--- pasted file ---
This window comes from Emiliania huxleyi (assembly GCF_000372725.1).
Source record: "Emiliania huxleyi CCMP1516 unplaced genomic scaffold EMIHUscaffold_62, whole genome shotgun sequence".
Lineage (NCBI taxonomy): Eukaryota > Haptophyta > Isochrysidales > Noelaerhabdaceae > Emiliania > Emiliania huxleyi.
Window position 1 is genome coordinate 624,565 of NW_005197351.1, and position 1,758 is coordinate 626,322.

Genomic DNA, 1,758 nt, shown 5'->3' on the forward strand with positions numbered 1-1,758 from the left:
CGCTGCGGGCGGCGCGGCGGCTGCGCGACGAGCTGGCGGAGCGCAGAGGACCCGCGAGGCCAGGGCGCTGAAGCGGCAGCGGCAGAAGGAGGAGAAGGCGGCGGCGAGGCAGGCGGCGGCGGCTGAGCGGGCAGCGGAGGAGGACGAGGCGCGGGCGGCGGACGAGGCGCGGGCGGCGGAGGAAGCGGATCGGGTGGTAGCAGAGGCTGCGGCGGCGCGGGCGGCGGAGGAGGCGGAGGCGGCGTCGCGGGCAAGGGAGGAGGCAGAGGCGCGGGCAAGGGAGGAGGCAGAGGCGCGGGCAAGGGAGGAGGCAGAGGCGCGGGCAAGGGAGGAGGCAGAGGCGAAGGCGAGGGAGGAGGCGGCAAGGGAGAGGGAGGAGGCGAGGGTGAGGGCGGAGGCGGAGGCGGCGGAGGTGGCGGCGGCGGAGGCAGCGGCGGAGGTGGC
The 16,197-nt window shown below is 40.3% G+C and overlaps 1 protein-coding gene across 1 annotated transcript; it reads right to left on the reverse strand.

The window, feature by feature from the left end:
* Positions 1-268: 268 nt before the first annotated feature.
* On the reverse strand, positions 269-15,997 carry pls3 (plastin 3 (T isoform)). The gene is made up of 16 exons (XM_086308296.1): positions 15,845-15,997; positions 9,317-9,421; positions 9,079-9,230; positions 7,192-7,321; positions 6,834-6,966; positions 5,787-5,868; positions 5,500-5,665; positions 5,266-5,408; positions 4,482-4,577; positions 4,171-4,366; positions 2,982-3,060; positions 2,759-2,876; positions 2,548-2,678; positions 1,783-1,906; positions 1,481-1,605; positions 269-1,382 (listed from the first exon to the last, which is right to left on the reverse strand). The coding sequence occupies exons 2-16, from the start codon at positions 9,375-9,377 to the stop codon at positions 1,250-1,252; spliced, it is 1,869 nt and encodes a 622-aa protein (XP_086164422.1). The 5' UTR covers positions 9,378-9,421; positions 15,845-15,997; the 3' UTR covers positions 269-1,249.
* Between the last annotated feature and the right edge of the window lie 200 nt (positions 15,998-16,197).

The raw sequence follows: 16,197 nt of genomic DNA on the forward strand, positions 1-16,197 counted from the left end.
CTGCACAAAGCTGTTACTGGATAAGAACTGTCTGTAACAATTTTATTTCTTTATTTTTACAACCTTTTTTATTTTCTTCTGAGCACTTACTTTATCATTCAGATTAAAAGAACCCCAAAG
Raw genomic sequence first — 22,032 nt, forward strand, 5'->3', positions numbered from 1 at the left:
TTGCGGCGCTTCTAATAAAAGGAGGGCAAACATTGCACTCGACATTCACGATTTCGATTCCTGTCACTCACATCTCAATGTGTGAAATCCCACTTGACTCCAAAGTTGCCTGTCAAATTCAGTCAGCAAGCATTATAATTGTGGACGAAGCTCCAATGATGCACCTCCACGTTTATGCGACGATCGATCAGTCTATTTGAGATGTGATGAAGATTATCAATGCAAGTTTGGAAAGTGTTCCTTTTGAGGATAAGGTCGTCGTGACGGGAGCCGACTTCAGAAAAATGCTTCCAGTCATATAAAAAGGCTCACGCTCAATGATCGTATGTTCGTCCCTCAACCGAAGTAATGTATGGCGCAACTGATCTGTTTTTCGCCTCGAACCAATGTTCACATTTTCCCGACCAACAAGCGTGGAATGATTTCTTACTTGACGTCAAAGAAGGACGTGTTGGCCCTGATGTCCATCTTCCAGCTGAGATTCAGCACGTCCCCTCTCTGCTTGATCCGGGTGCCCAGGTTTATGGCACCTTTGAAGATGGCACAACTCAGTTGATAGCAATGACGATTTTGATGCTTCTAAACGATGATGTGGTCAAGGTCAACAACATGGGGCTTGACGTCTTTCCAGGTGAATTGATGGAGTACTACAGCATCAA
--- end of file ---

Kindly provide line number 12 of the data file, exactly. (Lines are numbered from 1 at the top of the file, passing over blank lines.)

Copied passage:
The raw sequence follows: 16,197 nt of genomic DNA on the forward strand, positions 1-16,197 counted from the left end.